The coating precursor paint is thereafter heated, numeral 58. Typically, the heating is accomplished in an oven having a non-oxidizing—vacuum, inert (e.g., argon), or reducing—atmosphere, so that both the coating precursor paint (minus the solvent) and the substrate article are heated. The heating is to a temperature of from about 1200 F. to about 2100 F. for a time of from about 1 to about 16 hours. During the initial portion of the heating, the temporary organic binder binds the aluminum-containing particles together and to the substrate 34 or underlying first coating layer 38, where present. At higher temperatures, the temporary binder is depolymerized to gaseous products, but by this temperature the aluminum-containing particles have either melted or sintered to the surface of the first coating layer 38 and/or the substrate 34 and remain in place. During the continuation of the heating, the material of the aluminum-containing particles interdiffuses with the substrate 34 and with the first coating layer 38, where present. The resulting diffusion aluminide protective coating 32 is typically from about 0.0015 to about 0.003 inch thick, although thicker and thinner coatings 32 are operable and may be formed as desired.
  • [0044]
    Optionally, the ceramic thermal barrier coating 40 is applied overlying the diffusion aluminide coating 32, numeral 60. The ceramic layer thermal barrier coating 40 is preferably yttria-stabilized zirconia, which is zirconium oxide containing from about 2 to about 12 weight percent, preferably from about 3 to about 8 weight percent, of yttrium oxide. The ceramic layer 48 is typically from about 0.003 inch to about 0.010 inch thick, most preferably about 0.005 inch thick. Other operable ceramic materials may be used as well. When there is no ceramic thermal barrier coating 40 present, the diffusion aluminide coating 32 is termed an “environmental coating”. When there is a ceramic thermal barrier coating 40 present, the diffusion aluminide coating 32 is termed a “bond coat”. The ceramic thermal barrier coating 40 may be deposited by any operable technique, such as physical vapor deposition or thermal spray.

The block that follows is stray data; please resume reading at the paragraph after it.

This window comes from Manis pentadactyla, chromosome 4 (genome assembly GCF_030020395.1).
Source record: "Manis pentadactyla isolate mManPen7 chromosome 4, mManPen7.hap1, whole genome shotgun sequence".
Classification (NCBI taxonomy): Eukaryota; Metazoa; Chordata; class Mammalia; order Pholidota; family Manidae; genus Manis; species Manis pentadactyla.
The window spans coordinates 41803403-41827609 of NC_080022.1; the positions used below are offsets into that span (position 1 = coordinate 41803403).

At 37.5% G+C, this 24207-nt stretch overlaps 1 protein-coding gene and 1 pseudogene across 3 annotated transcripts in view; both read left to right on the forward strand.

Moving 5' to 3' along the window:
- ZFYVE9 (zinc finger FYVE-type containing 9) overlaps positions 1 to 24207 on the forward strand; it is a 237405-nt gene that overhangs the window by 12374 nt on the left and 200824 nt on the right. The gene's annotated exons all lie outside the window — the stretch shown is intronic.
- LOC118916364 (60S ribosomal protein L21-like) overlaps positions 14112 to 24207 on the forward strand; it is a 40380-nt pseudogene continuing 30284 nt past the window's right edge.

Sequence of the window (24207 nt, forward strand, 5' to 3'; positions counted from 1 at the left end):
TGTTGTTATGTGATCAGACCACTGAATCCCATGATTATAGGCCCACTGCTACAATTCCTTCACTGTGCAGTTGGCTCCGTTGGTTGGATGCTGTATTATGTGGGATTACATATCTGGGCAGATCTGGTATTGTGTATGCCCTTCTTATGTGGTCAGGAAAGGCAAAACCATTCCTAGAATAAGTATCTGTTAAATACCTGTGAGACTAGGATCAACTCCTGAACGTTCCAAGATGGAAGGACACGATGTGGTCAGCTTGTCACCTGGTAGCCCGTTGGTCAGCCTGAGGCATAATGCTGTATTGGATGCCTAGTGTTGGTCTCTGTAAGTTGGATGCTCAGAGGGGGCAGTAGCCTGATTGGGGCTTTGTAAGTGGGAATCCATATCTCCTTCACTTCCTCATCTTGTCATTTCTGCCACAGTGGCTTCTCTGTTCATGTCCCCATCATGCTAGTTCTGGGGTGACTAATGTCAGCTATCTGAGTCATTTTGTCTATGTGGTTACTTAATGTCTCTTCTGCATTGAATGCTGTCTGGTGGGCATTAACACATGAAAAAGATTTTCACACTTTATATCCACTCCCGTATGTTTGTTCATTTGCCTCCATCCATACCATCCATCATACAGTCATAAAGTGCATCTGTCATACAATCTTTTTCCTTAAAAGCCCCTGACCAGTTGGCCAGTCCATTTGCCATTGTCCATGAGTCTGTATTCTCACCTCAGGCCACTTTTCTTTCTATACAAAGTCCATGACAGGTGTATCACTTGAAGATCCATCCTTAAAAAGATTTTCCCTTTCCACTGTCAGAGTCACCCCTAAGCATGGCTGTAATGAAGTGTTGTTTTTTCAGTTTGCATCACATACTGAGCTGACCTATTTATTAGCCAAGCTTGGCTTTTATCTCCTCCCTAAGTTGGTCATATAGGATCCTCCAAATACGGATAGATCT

• [0045]
    The present invention has been reduced to practice. Butyl methacrylate resin was dissolved in toluene to a 25 percent by weight concentration of resin in solvent plus resin. Aluminum-containing flake power, as described earlier, was mixed with the resin solution in a concentration of about 30 percent by weight of the total of resin solution plus aluminum-containing powder. A pin of Rene N5 nickel-base superalloy was dipped into the resulting paint and the paint was allowed to dry. The paint-coated pin was heated to 1975 F. for 4 hours in a vacuum of about 10−4 Torr. A diffusion aluminide coating 32 about 0.0025 inches thick resulted.
  • [0046]
    Although particular embodiments of the invention have been described in detail for purposes of illustration, various modifications and enhancements may be made without departing from the spirit and scope of the invention. Accordingly, the invention is not to be limited except as by the appended claims.
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Classifications
U.S. Classification427/376.1, 427/140
International ClassificationF01D5/28, C25D3/50, C23C26/00, C23C24/08
Cooperative ClassificationC23C26/00, Y02T50/67, C25D3/50, C23C24/08, F01D5/288
European ClassificationC23C24/08, C23C26/00, F01D5/28F
Legal Events
DateCodeEventDescription
Aug 22, 2001ASAssignment
Owner name: GENERAL ELECTRIC COMPANY, NEW YORK
Free format text: ASSIGNMENT OF ASSIGNORS INTEREST;ASSIGNORS:PFAENDTNER, JEFFREY A.;WEIMER, MICHAEL J.;MCCORMACK, WILLIAM E.;AND OTHERS;REEL/FRAME:012128/0517;SIGNING DATES FROM 20010727 TO 20010814
Jul 23, 2007REMIMaintenance fee reminder mailed
Jan 13, 2008LAPSLapse for failure to pay maintenance fees
Mar 4, 2008FPExpired due to failure to pay maintenance fee
Effective date: 20080113